Analysis of predictive typing methods at translating natural languages

OData support
Supervisor:
Dr. Juhász Sándor
Department of Automation and Applied Informatics

The topic of this thesis is about giving automatic typing completions (predictive typing) for translators within computer assisted translation tools. The aim is to reduce the number of keystrokes needed to produce the translation text. The algorithmic foundations of the topic is explored.

The first part of the thesis summarizes the related works in the field of predictive typing, including both predictive typing on devices with limited text input capabilities and the field of machine translation.

Then, the operating environment of the predictive typing implementation, a translation tool is discussed, showing how this feature fits in among the others. The algorithms showed in this thesis create dictionaries from large bilingual corpus, that, later on can be used to give typing suggestions to the user.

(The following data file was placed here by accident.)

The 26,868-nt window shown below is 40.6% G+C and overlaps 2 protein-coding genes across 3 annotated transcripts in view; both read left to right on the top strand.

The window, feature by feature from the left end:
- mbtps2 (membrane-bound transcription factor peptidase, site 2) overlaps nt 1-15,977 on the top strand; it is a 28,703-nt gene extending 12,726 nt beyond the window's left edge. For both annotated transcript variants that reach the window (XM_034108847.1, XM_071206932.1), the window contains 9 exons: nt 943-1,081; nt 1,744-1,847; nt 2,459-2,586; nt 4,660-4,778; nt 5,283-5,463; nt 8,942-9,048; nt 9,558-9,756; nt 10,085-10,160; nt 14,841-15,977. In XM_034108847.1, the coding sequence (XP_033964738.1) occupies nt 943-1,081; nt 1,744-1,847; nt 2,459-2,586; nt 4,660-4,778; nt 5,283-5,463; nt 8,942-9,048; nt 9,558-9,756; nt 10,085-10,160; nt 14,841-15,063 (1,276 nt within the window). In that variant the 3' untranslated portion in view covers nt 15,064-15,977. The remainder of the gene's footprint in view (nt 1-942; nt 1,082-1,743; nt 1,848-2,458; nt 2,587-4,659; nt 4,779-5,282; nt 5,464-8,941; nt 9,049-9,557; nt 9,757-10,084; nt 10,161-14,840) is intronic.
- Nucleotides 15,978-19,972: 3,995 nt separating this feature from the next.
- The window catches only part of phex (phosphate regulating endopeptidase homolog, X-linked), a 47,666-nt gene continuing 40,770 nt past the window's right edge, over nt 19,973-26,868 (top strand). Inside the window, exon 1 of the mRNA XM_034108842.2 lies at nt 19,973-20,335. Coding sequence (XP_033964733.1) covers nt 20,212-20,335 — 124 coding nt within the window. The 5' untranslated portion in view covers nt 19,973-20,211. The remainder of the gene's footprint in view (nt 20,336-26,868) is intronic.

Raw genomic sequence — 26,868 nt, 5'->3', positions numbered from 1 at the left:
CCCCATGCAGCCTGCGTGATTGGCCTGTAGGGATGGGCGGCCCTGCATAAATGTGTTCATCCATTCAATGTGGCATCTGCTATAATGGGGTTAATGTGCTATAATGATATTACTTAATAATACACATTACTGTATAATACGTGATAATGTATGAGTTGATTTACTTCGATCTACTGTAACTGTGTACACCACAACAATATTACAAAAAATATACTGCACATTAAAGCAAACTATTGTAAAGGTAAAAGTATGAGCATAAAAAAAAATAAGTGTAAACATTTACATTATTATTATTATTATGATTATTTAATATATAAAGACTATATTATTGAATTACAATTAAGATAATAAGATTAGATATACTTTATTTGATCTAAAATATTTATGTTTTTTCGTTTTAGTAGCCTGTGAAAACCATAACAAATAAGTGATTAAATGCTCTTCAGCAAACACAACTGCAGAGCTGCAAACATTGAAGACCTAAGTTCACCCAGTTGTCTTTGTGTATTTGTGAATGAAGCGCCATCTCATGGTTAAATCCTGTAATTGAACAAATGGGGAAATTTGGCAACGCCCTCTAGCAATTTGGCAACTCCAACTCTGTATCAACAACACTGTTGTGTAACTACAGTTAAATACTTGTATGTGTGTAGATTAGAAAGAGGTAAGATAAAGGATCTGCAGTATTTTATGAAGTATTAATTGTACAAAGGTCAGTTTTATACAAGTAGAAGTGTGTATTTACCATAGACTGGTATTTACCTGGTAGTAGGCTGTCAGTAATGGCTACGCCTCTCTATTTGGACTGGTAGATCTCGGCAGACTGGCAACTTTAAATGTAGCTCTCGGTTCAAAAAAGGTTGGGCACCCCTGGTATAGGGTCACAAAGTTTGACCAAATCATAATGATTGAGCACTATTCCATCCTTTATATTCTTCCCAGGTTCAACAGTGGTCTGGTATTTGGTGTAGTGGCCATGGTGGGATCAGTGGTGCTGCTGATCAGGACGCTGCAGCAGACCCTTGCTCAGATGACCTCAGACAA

For comparison, a monolingual algorithm was created, that shows similarities with the implementation running on mobile devices. It ignores the source language side of the input corpus and gathers information only from the typing language. Then a bilingual algorithm is also explained, having many parameters and extension points, and taking into account both languages of the input corpus.

For comparing the different methods discussed in this thesis, an automatic measurement framework was created. It creates many dictionaries by varying the parameters of the algorithms, and evaluates the resulting dictionaries against given metrics by simulating tranlator work.

Measurements were carried out for English, German and Hungarian languages (both directions) with various text unit types, thresholds and scoring methods. Dictionaries are compared according to the amount of help they provide for the translator, and that is measured best by the decrease in the amount of keystrokes needed to produce the translation text.

Downloads

Please sign in to download the files of this thesis.